When I was browsing through the new June issue of Traditional Home the other night, I was struck by photos of a beautiful, English-looking garden that is in Birmingham, Alabama. The feature that stood out to me the most in the garden design was the plants that were covering the walls and growing in a formal, trellis pattern:
This practice of growing and shaping plants into patterns flat against a wall is called espalier. Often, the branches are tied to a frame and shaped into formal patterns, like the trellis one above. Any type of woody plant, tree, or bush can be used, but fruit trees such as apple and pear are very common. Espalier is not only a way to adorn a plain wall, but also a practical solution if you are short on garden space.
It is thought that the espalier technique dates back to early Roman times, and it was popular in Europe during the Middle Ages. Castles from that time were built around courtyards, and castle occupants would grow fruit trees on the courtyard walls using the espalier method.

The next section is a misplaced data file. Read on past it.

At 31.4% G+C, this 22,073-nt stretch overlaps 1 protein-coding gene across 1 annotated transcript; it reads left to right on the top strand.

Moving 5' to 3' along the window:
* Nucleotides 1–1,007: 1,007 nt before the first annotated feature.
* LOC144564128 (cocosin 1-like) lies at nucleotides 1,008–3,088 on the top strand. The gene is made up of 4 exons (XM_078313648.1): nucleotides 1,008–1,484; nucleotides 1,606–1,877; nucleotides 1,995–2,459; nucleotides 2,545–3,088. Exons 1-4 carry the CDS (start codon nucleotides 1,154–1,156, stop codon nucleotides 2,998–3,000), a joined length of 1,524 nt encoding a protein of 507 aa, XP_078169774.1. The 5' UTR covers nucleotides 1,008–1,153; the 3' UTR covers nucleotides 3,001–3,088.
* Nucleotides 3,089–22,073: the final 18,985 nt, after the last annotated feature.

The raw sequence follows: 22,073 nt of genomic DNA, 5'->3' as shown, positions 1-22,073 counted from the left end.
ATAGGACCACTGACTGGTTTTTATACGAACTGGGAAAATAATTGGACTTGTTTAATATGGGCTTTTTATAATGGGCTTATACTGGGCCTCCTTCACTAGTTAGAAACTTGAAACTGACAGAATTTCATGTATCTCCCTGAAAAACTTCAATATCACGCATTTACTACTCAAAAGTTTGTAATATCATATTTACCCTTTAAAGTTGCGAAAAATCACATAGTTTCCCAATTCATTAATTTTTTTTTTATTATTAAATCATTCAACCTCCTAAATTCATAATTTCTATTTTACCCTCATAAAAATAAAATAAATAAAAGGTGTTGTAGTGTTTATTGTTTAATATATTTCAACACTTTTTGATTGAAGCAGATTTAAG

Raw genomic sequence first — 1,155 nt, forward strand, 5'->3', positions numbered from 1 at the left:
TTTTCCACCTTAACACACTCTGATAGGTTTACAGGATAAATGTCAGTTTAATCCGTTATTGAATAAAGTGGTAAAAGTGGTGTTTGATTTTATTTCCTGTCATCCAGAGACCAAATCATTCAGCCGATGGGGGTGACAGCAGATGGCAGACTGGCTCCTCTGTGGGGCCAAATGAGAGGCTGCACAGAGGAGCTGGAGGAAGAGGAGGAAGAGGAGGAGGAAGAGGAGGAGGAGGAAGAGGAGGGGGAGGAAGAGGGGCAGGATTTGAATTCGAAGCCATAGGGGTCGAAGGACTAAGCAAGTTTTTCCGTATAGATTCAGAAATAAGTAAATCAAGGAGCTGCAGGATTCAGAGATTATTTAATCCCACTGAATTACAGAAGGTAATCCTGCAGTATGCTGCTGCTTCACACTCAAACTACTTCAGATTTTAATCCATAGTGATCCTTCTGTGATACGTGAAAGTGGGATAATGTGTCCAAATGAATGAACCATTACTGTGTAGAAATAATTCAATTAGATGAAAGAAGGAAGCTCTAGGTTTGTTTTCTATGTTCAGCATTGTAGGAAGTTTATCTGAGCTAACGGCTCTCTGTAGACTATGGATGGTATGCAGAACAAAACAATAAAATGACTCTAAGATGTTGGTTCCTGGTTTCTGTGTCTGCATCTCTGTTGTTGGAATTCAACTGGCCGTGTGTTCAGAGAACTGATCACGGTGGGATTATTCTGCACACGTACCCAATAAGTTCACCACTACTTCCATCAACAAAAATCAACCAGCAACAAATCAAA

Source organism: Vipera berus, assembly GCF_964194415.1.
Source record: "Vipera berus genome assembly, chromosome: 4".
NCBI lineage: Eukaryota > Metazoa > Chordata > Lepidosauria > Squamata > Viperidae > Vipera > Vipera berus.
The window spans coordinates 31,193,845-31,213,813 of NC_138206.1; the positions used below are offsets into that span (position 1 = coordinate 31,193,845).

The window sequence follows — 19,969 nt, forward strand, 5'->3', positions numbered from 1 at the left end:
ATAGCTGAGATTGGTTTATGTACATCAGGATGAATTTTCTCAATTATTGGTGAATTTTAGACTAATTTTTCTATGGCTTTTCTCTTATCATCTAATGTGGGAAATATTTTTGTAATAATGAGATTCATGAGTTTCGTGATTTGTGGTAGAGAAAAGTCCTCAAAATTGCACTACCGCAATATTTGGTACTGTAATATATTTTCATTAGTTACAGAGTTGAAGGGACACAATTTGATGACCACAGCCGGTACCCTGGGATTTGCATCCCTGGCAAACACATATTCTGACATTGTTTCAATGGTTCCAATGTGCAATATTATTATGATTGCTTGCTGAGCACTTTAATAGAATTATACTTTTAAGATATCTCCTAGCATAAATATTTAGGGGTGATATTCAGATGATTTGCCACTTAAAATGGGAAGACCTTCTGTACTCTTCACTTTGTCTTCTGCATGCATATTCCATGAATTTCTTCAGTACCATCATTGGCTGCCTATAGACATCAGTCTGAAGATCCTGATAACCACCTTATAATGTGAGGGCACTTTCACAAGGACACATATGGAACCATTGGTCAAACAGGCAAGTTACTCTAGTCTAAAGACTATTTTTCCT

Here are some images I found of espalier, showing a variety of patterns and trees:
Espalier can also be done in informal ways. My in-laws have an espalier that they trained on the back of their stucco garage. My father-in-law did it himself and calls it “doodling” since it isn’t in any formal pattern. I love how it looks. He used a bushy plant called a Cotoneaster. Plastic anchors glued to the stucco wall train the plant, which is secured to the anchors with twist ties. My in-laws have had the espalier in place for dozens of years. My father-in-law prunes it about once a month during the growing season. Here are photos of their free-form espalier:
It is even pretty in the winter (below) where you can see robins enjoying its red berries!
All these lovely garden photos are making me long for a garden of my own! If I am ever lucky enough to have one, you can be sure it will include some espalier!